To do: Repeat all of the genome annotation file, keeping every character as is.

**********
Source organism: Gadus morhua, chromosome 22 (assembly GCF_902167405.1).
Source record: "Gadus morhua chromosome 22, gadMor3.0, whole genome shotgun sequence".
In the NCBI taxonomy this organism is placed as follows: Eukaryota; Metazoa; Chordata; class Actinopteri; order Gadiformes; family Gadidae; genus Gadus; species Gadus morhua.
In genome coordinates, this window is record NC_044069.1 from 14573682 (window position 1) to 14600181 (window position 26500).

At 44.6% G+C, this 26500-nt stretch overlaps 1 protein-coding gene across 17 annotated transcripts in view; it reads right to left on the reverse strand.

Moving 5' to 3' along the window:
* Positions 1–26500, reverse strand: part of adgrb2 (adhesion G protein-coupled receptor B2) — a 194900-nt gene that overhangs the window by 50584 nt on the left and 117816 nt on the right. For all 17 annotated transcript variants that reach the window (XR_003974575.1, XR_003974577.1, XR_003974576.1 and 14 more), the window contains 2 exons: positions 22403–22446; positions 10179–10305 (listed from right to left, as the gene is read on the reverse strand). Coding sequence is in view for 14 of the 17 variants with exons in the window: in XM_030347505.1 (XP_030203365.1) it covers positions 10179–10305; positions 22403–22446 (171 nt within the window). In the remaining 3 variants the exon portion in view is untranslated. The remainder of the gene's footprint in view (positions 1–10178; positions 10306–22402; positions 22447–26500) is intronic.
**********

Source organism: Gadus morhua, chromosome 22 (assembly GCF_902167405.1).
Source record: "Gadus morhua chromosome 22, gadMor3.0, whole genome shotgun sequence".
In the NCBI taxonomy this organism is placed as follows: Eukaryota; Metazoa; Chordata; class Actinopteri; order Gadiformes; family Gadidae; genus Gadus; species Gadus morhua.
In genome coordinates, this window is record NC_044069.1 from 14573682 (window position 1) to 14600181 (window position 26500).

At 44.6% G+C, this 26500-nt stretch overlaps 1 protein-coding gene across 17 annotated transcripts in view; it reads right to left on the reverse strand.

Moving 5' to 3' along the window:
* Positions 1–26500, reverse strand: part of adgrb2 (adhesion G protein-coupled receptor B2) — a 194900-nt gene that overhangs the window by 50584 nt on the left and 117816 nt on the right. For all 17 annotated transcript variants that reach the window (XR_003974575.1, XR_003974577.1, XR_003974576.1 and 14 more), the window contains 2 exons: positions 22403–22446; positions 10179–10305 (listed from right to left, as the gene is read on the reverse strand). Coding sequence is in view for 14 of the 17 variants with exons in the window: in XM_030347505.1 (XP_030203365.1) it covers positions 10179–10305; positions 22403–22446 (171 nt within the window). In the remaining 3 variants the exon portion in view is untranslated. The remainder of the gene's footprint in view (positions 1–10178; positions 10306–22402; positions 22447–26500) is intronic.